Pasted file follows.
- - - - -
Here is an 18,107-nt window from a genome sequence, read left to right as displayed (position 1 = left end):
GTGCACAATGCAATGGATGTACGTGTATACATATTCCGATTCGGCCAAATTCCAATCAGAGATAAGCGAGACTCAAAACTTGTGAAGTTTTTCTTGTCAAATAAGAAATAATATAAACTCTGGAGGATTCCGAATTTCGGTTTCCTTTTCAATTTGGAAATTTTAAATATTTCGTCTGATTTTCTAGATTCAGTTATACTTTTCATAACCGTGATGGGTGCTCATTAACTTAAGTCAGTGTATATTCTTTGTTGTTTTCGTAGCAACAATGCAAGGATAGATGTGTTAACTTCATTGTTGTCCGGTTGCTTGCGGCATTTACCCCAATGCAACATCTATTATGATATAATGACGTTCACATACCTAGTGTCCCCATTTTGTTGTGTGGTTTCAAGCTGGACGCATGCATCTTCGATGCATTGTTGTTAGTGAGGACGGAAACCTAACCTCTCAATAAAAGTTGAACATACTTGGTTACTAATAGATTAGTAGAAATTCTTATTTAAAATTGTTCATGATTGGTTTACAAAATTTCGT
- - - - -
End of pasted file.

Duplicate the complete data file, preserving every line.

Here is an 18,107-nt window from a genome sequence, read left to right as displayed (position 1 = left end):
GTGCACAATGCAATGGATGTACGTGTATACATATTCCGATTCGGCCAAATTCCAATCAGAGATAAGCGAGACTCAAAACTTGTGAAGTTTTTCTTGTCAAATAAGAAATAATATAAACTCTGGAGGATTCCGAATTTCGGTTTCCTTTTCAATTTGGAAATTTTAAATATTTCGTCTGATTTTCTAGATTCAGTTATACTTTTCATAACCGTGATGGGTGCTCATTAACTTAAGTCAGTGTATATTCTTTGTTGTTTTCGTAGCAACAATGCAAGGATAGATGTGTTAACTTCATTGTTGTCCGGTTGCTTGCGGCATTTACCCCAATGCAACATCTATTATGATATAATGACGTTCACATACCTAGTGTCCCCATTTTGTTGTGTGGTTTCAAGCTGGACGCATGCATCTTCGATGCATTGTTGTTAGTGAGGACGGAAACCTAACCTCTCAATAAAAGTTGAACATACTTGGTTACTAATAGATTAGTAGAAATTCTTATTTAAAATTGTTCATGATTGGTTTACAAAATTTCGT